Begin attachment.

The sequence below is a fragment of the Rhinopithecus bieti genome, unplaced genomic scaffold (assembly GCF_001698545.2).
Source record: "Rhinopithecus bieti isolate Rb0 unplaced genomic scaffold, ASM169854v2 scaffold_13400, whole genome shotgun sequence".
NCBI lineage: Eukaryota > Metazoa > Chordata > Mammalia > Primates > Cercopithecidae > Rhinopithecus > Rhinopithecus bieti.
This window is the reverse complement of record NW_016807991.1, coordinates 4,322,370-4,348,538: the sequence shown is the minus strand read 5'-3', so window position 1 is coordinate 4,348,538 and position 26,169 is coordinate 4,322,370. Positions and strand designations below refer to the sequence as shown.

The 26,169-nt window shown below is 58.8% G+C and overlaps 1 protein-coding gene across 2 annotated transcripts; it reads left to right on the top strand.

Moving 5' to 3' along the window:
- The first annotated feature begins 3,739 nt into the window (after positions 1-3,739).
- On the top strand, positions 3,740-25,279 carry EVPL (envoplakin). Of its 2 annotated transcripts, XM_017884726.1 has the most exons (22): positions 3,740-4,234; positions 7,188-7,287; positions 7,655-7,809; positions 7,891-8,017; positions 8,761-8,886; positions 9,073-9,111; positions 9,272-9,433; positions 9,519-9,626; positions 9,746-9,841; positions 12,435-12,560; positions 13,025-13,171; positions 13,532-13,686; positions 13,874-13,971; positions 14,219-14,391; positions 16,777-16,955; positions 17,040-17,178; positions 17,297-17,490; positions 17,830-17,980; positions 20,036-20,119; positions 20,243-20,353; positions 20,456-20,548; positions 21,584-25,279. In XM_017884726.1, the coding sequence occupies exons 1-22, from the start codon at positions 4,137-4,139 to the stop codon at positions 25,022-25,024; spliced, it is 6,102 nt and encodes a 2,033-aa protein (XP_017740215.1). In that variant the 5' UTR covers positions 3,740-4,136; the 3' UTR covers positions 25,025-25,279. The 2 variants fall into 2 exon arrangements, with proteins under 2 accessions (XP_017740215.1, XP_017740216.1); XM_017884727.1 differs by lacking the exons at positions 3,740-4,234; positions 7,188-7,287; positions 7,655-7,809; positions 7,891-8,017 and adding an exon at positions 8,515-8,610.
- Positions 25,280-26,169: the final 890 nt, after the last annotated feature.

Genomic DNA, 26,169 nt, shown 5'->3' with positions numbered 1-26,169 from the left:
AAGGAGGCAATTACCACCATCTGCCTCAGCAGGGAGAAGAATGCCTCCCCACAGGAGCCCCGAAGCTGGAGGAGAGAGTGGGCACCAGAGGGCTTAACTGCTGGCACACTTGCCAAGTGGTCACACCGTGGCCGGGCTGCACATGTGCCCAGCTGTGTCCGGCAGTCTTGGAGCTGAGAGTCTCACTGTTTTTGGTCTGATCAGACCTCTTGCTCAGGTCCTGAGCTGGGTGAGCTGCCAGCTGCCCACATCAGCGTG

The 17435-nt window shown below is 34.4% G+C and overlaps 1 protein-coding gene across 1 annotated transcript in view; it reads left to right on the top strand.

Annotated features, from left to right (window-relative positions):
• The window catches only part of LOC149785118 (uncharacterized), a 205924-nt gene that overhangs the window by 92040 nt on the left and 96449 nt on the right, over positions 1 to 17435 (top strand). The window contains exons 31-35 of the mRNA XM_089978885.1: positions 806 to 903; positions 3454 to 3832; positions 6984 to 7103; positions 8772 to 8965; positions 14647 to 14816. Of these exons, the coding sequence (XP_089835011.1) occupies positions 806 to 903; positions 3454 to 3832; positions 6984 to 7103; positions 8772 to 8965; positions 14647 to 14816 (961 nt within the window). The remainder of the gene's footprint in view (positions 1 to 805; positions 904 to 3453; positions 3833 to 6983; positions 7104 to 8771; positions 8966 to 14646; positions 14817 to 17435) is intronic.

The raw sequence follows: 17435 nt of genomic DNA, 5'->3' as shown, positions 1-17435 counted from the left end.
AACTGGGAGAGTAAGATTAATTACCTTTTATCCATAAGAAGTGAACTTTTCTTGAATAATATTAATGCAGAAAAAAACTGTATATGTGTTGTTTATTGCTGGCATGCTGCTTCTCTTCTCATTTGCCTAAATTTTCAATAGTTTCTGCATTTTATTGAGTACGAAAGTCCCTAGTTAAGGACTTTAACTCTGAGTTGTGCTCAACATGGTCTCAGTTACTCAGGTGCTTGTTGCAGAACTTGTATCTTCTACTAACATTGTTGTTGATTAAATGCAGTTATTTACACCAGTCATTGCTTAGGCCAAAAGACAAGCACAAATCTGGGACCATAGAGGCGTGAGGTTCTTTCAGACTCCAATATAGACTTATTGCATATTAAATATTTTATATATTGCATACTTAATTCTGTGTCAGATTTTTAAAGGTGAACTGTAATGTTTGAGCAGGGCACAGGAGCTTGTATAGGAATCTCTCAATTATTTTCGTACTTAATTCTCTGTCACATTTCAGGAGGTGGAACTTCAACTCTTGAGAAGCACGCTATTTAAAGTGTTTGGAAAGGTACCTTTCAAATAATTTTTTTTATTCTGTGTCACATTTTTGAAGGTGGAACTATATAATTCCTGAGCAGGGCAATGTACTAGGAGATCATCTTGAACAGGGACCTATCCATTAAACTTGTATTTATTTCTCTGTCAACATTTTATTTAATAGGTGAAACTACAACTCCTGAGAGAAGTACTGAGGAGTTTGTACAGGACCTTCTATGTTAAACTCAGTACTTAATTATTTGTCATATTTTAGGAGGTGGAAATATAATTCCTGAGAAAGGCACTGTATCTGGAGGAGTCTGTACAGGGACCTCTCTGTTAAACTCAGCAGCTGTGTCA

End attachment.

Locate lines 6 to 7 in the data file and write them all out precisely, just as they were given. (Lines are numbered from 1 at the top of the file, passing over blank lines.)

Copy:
Moving 5' to 3' along the window:
- The first annotated feature begins 3,739 nt into the window (after positions 1-3,739).